This means that the resurrection is God’s vindication of his Son (Rom 1:4; 1 Tim 3:16 [note in the latter the verb dikaioô, Paul’s normal verb for “justification”/“vindication”]). The resurrection, says Dunn, signified “God’s acceptance of the ‘outsider’, the cursed law-breaker, the Gentile sinner,”[63] all of which Jesus became when he was “made sin” for us (2 Cor 5:21). And if his death meant bearing the curses of the covenant, his resurrection was the procurement of the blessings of the covenant—principally life in the presence of God forever.

IV. The Testing Of The Christian

The whole of the above exposition has labored to establish that the temptations of our Lord are among the most significant indicators of the uniqueness of his person and work. Within the pages of the Old Testament and in the history of the Jewish race, there are many notable instances of people and communities who were exposed to trial, testing, and temptation. Yet none of them, for the authors of the New Testament, are ultimately of any avail, because all without exception are seen as the forerunners of the Coming One, who alone is the zenith of salvation history and the consummation of God’s plan for the ages.

Nevertheless, we come now to consider that even though his temptations are specifically messianic in that he is the Messiah, they are no different in kind to those which have always beset the people of God and always will throughout the course of “this present evil age.”[64] First of all, his temptations are the very ones placed before Israel in the wilderness, consonant with the fact that, in their original setting, the various portions of the book of Deuteronomy quoted by Jesus were addressed to the covenant community of Israel.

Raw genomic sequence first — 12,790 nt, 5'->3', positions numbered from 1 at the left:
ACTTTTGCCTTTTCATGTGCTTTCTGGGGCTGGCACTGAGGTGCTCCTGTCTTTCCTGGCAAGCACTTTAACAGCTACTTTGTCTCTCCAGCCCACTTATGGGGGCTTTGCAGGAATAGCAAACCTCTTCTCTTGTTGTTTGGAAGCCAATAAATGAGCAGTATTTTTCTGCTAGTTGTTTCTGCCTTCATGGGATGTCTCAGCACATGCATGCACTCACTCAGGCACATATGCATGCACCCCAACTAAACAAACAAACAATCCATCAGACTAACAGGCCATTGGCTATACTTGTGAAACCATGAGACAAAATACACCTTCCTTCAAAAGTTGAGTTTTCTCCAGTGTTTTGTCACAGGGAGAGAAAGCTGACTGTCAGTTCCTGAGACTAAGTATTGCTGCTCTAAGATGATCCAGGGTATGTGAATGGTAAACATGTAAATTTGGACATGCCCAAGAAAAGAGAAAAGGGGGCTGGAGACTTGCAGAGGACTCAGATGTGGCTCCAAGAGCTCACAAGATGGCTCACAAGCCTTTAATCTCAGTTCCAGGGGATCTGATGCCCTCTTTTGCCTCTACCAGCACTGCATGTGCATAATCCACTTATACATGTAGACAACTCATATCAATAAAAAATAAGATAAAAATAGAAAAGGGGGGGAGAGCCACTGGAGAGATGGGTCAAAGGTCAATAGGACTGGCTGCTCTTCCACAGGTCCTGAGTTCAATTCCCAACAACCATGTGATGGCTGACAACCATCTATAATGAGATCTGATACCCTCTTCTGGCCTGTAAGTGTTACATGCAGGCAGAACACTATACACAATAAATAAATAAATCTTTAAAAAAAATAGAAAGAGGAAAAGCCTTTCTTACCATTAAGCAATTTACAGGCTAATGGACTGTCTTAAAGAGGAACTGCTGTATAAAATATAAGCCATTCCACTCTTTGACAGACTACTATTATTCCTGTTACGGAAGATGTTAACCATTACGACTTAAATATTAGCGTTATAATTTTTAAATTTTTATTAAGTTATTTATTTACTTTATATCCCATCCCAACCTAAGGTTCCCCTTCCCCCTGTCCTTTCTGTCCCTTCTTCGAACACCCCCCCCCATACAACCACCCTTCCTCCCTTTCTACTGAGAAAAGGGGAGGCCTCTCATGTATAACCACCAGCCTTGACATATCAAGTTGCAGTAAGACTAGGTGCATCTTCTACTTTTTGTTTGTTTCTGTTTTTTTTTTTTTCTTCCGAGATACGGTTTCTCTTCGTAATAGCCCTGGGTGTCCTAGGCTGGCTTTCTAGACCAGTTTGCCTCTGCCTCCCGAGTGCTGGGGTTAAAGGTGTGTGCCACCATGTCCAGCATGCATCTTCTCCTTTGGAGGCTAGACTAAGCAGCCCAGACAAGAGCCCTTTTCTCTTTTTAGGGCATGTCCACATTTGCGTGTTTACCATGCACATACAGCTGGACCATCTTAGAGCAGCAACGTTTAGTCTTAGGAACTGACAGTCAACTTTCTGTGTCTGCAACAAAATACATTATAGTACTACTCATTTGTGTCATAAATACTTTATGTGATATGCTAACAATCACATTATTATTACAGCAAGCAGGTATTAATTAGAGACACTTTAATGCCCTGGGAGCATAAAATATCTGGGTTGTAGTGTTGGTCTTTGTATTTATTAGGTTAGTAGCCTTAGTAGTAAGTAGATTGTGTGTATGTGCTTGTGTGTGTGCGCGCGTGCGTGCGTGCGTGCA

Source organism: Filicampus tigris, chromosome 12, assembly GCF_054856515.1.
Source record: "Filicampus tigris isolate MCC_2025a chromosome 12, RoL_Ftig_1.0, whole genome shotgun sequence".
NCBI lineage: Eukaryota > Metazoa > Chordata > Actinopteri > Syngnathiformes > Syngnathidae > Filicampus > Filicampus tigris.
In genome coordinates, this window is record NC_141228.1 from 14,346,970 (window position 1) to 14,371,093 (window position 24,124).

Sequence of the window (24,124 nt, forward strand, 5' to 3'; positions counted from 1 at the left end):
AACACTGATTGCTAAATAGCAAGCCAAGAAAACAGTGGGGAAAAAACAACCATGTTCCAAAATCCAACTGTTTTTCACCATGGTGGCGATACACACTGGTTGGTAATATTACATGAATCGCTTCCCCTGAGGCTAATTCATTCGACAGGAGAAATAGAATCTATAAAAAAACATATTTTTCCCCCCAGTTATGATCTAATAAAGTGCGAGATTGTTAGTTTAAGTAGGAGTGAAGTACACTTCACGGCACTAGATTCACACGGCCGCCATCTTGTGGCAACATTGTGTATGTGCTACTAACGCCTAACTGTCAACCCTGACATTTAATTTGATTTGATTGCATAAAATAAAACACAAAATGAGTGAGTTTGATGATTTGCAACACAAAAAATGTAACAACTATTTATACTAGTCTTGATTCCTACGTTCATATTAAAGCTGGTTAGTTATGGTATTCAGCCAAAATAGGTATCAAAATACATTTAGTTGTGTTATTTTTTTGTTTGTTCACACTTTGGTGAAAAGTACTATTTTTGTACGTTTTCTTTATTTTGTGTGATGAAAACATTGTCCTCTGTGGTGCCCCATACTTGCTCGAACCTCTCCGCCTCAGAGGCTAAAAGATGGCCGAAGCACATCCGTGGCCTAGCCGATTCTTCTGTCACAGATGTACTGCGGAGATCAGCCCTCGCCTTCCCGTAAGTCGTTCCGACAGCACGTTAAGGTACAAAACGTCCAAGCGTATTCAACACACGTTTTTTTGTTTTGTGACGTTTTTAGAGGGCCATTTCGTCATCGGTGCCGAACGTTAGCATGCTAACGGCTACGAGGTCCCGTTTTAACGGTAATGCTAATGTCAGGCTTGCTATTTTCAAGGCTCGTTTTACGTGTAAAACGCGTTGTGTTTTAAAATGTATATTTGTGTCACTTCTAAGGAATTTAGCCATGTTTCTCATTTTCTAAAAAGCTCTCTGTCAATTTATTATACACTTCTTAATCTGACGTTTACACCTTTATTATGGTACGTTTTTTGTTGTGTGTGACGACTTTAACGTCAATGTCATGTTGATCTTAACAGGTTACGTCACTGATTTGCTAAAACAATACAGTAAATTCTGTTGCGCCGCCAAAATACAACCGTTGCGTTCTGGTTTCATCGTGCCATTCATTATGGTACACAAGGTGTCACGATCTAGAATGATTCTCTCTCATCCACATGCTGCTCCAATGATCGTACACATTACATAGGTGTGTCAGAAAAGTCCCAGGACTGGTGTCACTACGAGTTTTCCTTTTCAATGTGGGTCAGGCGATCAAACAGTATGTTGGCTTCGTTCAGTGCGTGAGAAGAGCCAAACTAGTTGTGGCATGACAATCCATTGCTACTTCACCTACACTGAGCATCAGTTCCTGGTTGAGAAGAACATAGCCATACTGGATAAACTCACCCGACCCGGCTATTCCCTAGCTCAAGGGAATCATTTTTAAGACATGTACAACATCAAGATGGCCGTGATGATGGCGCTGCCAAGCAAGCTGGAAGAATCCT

Second, there are the assertions of Heb 2:14-18 and 4:15: Jesus has been made like his brethren in every respect and has suffered in that he was tempted, being tested in every point as we. While the author’s assertion goes beyond the temptations in the desert, it certainly includes them. If we may hear Calvin:

The Son of God willingly underwent the temptations with which we are now dealing, and met the Devil in a set trial of strength, that by His victory He might win us the triumph…. Surely it was for this cause that the Son of God suffered to be tempted, that He might intervene for us, whenever Satan brings any trial of temptation across our path. So we do not read of His being tempted, when He was running His own life at home, but when He had to enter on the career of the Redeemer, then he entered the lists in the name of His whole church. But if Christ was tempted as the Representative of all the faithful, we should realize that the temptations that strike us are not fortuitous, or the turn of Satan’s whim, without God’s permission, but that the Spirit of God presides in all our trials, that our faith may be the better tried. So we may take sure hope, that God, who is the supreme Master of the ring, will not be unmindful of us, or fail to succor our weakness, as He sees we are unequal to them.[65]

Most pointedly, in the third place, there is John’s compendious appraisal of “all that is in the world,” i.e., “the desire of the flesh, the desire of the eyes, and the pride of life” (1 John 2:15-16). Notwithstanding the reservations of some commentators,[66] it is these three categories, as we shall argue, which sum up the enticement to idolatry placed before Adam and Eve in the Garden and are repeated in the temptations of Jesus in the wilderness.